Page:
Amani Itakuya #14: Est de la RDC, ces guerres…au nom des Tutsis!?

Est de la RDC, ces guerres…au nom des Tutsis!? Jean-Mobert N’Senga   1996 : la guerre qui allait emporter le régime trentenaire de Mobutu éclate, quelque part au Sud-Kivu. En première ligne se trouvent les Banyamulenge – ces Tutsis Congolais vivant principalement sur les plateaux de Mulenge au Sud-Kivu et dont la citoyenneté zaïroise était déniée … Continue reading

Geen M23 meer. Het einde van een tijdperk? En wat nu?

(This is a – partly free – translation of No More M23. The end of an era? What’s next? that first appeared at Nadat de eerste geruchten de val van Runyoni en Cyanzu door de FARDC (met behulp van de VN) aankondigden, vluchtten gisterochtend 5 november de overblijvende M23-rebellen weg uit hun posities. De hogere … Continue reading

Amani Itakuya #13: How can peace be achieved in the Democratic Republic of the Congo?

How can peace be achieved in the Democratic Republic of the Congo? Richard Kapend What started as a spill over of the 1994 Rwandan genocide into the neighbouring Democratic Republic of the Congo (DRC, then Zaïre) has developed into a complex armed conflict involving many factors and actors; some enforcing one another and some incapacitating … Continue reading

Amani Itakuya #12: La consolidation de la paix dans un contexte fragile

La consolidation de la paix dans un contexte fragile Bulambo Mulonda   L’insécurité grandissante qui sévit à l’Est de la RD Congo serait le résultat d’une sous gouvernance et de l’absence de l’autorité de l’Etat dans certains recoins et régions surtout enclavés où les infrastructures communautaires de base sont quasi inexistantes et aussi la présence … Continue reading

Big Victory as M23 surrenders, but not an End to Congo’s Travails

This analysis was first published on the International Peace Institute’s Global Observatory at:   This week, almost a year after the March 23 movement (M23) briefly occupied Goma in eastern Democratic Republic of the Congo (DRC), a series of joint operations between the Congolese army and the UN peacekeeping mission’s intervention brigade finally led to adecisive victory over the rebel … Continue reading

The surrender of Sultani Makenga [a vague sketch]

As current affairs continue to move at fast pace, the ongoing Amani Itakuya series on peacebuilding again needs to be disrupted – following one of my favourite slogans: Kwa kujenga amani, inabidii kusikia vita (To build peace, one must understand war). Throughout the day (November 7), newswires and analysts have outdone themselves with reports on … Continue reading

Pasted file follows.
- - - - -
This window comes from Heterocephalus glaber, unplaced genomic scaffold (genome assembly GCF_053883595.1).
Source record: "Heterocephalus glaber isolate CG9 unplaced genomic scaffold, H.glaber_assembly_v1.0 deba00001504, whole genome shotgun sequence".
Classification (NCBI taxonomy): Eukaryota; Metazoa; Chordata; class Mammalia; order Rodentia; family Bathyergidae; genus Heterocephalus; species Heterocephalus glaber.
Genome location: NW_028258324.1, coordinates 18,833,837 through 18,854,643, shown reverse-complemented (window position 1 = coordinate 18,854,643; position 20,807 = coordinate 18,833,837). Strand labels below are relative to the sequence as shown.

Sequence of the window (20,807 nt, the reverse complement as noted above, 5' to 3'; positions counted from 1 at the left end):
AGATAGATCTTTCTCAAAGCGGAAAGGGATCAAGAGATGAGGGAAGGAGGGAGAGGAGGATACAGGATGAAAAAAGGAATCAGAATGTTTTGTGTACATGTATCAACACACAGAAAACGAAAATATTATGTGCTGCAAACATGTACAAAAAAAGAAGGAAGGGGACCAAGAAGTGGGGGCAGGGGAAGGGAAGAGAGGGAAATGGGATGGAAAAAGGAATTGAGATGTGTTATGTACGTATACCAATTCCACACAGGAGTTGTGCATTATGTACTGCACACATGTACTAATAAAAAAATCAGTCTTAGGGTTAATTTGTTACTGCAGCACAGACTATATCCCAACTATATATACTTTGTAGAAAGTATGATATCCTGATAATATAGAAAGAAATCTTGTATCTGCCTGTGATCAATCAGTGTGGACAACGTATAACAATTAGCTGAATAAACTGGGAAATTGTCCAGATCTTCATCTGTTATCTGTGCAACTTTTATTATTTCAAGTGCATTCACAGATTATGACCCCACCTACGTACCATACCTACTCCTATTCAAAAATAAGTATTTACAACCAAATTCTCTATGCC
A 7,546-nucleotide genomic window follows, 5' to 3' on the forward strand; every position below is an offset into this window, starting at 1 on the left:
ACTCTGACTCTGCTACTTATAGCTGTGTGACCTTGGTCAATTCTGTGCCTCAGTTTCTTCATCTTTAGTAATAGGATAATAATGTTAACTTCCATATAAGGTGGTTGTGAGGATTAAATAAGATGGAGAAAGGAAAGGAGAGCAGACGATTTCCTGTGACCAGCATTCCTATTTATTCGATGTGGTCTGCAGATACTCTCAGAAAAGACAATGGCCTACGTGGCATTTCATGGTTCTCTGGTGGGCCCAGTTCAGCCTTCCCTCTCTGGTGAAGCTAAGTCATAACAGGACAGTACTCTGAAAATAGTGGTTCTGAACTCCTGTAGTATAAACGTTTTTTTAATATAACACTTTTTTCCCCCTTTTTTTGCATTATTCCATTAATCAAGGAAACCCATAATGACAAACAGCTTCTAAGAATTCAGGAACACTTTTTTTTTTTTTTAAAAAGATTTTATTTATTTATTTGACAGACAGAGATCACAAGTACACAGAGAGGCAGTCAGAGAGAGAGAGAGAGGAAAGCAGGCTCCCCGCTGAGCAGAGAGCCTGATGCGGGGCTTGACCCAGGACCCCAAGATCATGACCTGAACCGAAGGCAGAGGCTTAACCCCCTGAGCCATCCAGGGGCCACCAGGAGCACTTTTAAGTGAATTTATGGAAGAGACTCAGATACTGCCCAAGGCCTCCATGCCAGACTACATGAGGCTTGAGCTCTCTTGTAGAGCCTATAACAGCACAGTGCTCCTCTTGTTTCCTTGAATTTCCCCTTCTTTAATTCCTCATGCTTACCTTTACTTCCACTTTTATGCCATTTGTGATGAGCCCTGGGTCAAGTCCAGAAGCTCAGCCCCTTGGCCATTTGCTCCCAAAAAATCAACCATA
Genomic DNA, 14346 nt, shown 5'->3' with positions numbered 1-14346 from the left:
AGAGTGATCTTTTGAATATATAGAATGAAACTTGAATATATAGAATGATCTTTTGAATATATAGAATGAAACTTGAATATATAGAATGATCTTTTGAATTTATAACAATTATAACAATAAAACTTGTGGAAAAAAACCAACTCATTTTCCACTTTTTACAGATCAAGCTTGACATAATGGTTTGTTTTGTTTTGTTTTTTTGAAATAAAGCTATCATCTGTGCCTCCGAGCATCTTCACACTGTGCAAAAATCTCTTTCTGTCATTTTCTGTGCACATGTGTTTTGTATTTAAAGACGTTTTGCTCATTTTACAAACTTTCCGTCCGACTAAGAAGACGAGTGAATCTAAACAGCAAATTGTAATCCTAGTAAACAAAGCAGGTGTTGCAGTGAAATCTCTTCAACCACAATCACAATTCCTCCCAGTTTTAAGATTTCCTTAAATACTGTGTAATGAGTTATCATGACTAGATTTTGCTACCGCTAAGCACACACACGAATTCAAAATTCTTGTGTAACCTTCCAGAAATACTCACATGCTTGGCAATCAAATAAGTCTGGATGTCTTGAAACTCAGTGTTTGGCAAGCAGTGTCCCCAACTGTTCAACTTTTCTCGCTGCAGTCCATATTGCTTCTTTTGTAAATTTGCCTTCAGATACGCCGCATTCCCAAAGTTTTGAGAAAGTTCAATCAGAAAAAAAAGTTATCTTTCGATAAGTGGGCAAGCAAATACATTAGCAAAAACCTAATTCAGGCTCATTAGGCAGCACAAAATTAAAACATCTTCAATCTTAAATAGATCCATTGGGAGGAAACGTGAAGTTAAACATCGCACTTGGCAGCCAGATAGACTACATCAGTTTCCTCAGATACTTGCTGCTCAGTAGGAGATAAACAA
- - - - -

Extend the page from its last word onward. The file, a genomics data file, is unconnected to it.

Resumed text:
Amani Itakuya #11: Trauma, Reconciliation, and the Possibility of Peace in Eastern Congo

Trauma, Reconciliation, and the Possibility of Peace in Eastern Congo Rachel Niehuus   We were sitting at a coffee shop in Goma. We had been discussing Swahili colloquialisms that I was planning on using in my upcoming interviews. As I was getting ready to leave, I invoked a Swahili valediction often used in eastern Congo … Continue reading

Final Usalama Report on Armed Groups in Congo

(Photo © Rift Valley Institute) Today, the Rift Valley Institute’s Usalama Project on understanding armed groups in the Democratic Republic of the Congo, published its final report, an overview on armed groups, insecurity, the army, mobilisation, DDR, and other concomitant issues prevailing in the largely instable areas around the two Kivu provinces. Written by Jason Stearns, … Continue reading

No more M23. The end of an era? And what’s next?

Few hours after the first rumours (initial public source seems to have been North Kivu governor Julien Paluku) announced the capture of Runyoni and Cyanzu by UN-backed FARDC troops (Mbuzi, the third hill under M23 control during the last week has been taken some 24-48 hours before). On November 5 early in the morning, the … Continue reading

Amani Itakuya #10: Time to Bridge the Gap

Time to Bridge the Gap Carol Jean Gallo   I’m on a different mission than the team I traveled with. So today, while they venture to some village an hour or two outside the New-York-like buzz of Uvira’s main drag, I’m staying behind in the city centre to write. It’s about 1 or 2 in … Continue reading